NetWellness is a global, community service providing quality, unbiased health information from our partner university faculty. NetWellness is commercial-free and does not accept advertising.
Sunday, June 26, 2016
Separation Anxiety or Something More?
My only child is 3 years, 4 months old now. When she was 8 months old, her doctor said she had low muscle tone tone and we received visits from a physical therapist in an early intervention program. Although these helped her reach her physical milestones- she started crawling at 12 months, and then walking at 20 months, we had to discontinue the program about 6 months after we were into it because she would cry intensely throughout the hour-long session that the therapist was home. Both of us parents were there too but somehow it was very hard to calm her down and at that time we put it down to an extreme case of "stranger anxiety".We have been taking her fairly regularly to playgroups, parks, shopping, etc since then but her crying carried on till she was 2 and 1/2 years old. At this point we rejoined the early intervention program (called birth-to-3) and this time started seeing an improvement in her handling of new people. Infact she developed quite a fondness for the occupational therapist (whom we needed in addition to a speech therapist as an evaluation showed her to be behind in motor and speech) and would even stay with her for a period of time when we`d visit the parent centre at the local school.When she turned 3, the preschool basically picked from where Birth-to-3 left and she`s now been attending 3 days a week for the last 3 months. I stayed with her almost the entire time for the first 2 and 1/2 months and although the transition was tough she appeared to like and enjoy some of the activities there like music time, climbing and sliding, looking at books, etc.But for the last few weeks, as per a plan agreed on by her teacher, assistants and us parents, I`ve been leaving her at the start of class only to return 2 and1/2 hours later at home-time. I don`t actually leave- I stay and watch from an observation booth and it seems like her intense crying from the days of stranger anxiety have returned. The staff find it very hard to console her. Although they assign a person to be with her all the time, each time they rotate the person she cries with that transition. She also no longer enjoys the activities she once did as she seems intent on just crying the whole time.This has been going on for the last 3 weeks and the teaching staff at school recommend that we see her doctor to address this concern. My husband seems to think that, being the stubborn little individual she`s always been, we just have to let her cry this out until she gets used to the idea of school. Could she be going through an extreme case of separation anxiety or could she have some case of chronic crying? Please advise.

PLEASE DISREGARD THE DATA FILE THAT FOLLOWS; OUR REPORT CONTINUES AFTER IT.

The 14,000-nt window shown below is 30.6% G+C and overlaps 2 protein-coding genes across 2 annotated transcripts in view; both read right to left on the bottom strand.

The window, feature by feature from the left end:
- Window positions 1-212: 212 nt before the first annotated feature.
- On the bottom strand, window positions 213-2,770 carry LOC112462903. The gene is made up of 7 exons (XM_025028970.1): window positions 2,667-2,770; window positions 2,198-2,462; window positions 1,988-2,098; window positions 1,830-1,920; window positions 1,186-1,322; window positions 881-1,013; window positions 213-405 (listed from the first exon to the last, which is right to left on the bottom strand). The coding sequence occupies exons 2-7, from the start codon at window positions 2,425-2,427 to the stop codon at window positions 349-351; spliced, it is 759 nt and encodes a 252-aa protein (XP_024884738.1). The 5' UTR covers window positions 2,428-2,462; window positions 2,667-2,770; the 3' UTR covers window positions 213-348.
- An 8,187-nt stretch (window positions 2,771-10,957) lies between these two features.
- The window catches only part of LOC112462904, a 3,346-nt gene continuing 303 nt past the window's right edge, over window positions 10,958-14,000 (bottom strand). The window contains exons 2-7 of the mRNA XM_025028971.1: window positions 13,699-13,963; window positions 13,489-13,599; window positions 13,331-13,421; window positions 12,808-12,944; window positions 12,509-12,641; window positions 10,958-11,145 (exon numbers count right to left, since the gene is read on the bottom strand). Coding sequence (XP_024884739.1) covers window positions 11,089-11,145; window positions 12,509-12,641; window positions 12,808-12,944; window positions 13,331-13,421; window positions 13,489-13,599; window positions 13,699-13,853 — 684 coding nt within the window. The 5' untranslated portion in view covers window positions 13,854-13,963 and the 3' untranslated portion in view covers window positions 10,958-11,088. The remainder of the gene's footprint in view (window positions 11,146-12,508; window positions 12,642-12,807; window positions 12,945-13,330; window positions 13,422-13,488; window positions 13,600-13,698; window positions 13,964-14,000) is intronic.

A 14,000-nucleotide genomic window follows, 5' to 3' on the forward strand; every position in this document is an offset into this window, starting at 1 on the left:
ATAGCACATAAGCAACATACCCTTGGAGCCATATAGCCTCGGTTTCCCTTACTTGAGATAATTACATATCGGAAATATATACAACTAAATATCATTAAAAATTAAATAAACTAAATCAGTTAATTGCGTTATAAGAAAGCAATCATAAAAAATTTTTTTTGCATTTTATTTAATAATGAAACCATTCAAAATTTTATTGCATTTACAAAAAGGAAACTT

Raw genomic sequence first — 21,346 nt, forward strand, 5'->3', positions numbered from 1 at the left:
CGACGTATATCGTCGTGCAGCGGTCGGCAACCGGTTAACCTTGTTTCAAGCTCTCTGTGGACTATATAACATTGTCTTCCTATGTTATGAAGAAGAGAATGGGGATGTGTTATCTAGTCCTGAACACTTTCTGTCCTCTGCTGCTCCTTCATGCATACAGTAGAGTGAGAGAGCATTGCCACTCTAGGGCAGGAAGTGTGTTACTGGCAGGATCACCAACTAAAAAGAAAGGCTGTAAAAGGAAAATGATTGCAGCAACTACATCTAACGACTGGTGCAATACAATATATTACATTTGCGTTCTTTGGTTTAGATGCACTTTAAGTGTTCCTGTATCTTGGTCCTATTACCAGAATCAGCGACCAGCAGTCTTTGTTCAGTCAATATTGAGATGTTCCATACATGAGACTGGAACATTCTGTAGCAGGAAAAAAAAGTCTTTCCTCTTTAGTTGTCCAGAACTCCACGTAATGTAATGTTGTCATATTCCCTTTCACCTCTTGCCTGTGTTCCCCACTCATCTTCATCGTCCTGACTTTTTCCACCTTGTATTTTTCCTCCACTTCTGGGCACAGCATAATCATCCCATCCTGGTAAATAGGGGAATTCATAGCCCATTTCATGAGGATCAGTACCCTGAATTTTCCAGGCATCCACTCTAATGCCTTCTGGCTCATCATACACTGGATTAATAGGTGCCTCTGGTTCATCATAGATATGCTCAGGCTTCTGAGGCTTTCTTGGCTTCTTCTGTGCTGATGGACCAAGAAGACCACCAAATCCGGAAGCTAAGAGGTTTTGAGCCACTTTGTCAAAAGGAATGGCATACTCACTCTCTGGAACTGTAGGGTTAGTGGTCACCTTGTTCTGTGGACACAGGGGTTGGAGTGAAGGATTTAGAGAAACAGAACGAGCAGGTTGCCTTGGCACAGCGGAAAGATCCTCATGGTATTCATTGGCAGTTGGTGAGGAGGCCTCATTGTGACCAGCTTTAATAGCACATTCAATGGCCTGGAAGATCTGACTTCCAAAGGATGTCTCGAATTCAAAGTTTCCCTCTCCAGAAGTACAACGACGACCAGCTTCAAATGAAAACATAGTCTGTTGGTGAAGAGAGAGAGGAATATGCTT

Thank you for your question. I would recommend consulting your pediatrician as a first step given the ongoing nature of this problem and the level of impairment it has created for your daughter's educational success. It is also important that your pediatrician continue to evaluate your daughter's developmental progress (given her history of speech and motor delays) in conjunction with this ongoing separation problem. Your pediatrician may recommend a comprehensive developmental evaluation with a psychologist for diagnostic clarification purposes. Behavioral treatment with a child psychologist may also be recommended.
Michelle Spader, PsyD
Clinical Assistant Professor of Pediatrics
College of Medicine
The Ohio State University